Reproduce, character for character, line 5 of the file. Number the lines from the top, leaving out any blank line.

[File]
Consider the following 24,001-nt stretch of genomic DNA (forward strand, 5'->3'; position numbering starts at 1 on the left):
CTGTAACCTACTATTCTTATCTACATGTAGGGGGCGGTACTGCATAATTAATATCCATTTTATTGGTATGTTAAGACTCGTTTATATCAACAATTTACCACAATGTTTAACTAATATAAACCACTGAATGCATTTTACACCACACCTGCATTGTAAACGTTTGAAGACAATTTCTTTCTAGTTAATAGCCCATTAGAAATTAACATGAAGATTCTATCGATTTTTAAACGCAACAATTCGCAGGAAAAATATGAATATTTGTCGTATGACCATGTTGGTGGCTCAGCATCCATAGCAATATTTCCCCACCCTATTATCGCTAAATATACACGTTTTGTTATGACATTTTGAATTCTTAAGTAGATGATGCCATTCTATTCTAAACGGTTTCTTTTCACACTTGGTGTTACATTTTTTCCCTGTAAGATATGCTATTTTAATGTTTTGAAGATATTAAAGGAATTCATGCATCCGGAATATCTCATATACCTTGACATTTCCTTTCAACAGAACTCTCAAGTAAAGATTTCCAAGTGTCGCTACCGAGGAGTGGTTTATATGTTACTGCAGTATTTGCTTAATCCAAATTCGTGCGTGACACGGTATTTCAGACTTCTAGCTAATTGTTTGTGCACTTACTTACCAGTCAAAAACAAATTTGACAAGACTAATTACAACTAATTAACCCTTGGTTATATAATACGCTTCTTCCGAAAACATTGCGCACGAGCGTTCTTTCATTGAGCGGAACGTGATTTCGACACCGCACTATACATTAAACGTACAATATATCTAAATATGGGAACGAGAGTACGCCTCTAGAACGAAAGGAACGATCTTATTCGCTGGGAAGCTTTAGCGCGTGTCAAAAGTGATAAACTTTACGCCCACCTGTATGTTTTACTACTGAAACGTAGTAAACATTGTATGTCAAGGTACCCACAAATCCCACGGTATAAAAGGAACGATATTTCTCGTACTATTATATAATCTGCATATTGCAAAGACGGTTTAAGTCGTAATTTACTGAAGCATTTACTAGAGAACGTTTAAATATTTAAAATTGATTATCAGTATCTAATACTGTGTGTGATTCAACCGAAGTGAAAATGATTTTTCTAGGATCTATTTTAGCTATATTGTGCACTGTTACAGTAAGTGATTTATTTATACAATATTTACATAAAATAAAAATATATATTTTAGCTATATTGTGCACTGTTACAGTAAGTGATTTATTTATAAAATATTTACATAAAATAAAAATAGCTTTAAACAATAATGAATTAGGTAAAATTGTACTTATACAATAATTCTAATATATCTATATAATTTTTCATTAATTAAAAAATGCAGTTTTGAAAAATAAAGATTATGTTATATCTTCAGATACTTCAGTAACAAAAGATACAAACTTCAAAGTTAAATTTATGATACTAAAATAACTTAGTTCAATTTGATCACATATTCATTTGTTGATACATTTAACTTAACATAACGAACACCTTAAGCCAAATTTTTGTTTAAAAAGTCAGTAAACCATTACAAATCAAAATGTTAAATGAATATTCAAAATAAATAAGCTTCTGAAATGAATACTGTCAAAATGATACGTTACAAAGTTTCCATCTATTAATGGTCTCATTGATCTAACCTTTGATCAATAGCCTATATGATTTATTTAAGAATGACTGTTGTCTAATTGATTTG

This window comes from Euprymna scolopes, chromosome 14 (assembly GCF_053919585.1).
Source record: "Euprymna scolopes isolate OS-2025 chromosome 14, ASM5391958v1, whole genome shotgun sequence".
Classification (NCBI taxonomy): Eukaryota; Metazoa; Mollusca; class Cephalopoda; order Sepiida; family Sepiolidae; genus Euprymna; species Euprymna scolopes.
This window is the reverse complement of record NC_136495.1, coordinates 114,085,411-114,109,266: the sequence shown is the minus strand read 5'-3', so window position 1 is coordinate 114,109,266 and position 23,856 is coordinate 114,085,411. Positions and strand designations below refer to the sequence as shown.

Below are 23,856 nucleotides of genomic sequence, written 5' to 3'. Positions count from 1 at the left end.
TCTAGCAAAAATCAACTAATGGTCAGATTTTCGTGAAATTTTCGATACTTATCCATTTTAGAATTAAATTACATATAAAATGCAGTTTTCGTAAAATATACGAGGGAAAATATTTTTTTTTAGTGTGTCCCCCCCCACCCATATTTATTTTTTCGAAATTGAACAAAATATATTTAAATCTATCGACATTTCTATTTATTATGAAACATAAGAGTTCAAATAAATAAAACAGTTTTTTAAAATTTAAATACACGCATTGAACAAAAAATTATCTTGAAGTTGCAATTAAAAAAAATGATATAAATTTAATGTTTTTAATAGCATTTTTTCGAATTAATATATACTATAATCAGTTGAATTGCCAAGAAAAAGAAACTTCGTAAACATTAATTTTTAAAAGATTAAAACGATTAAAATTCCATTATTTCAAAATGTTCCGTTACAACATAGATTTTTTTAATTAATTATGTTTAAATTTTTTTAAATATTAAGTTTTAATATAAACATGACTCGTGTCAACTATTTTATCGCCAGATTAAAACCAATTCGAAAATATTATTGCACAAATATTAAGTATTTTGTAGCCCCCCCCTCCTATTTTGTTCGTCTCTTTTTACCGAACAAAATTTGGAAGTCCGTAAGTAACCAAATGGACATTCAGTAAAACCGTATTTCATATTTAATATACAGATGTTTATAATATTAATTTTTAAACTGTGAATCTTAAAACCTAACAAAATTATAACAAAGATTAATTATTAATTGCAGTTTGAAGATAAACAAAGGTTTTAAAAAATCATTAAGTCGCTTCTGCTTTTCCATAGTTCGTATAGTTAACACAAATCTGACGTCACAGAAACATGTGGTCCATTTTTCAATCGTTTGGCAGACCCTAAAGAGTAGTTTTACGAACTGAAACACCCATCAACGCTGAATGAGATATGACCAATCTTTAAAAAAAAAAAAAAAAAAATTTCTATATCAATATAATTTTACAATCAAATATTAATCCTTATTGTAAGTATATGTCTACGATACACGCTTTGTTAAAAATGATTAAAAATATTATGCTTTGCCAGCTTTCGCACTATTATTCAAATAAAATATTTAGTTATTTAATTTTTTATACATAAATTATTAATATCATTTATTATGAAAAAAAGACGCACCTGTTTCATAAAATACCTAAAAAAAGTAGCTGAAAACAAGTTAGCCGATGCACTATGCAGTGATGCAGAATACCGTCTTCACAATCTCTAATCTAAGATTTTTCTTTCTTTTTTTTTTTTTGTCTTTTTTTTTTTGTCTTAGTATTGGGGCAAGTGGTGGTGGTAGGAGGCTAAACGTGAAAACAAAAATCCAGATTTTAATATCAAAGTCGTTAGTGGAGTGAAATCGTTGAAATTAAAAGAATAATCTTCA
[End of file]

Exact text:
Classification (NCBI taxonomy): Eukaryota; Metazoa; Mollusca; class Cephalopoda; order Sepiida; family Sepiolidae; genus Euprymna; species Euprymna scolopes.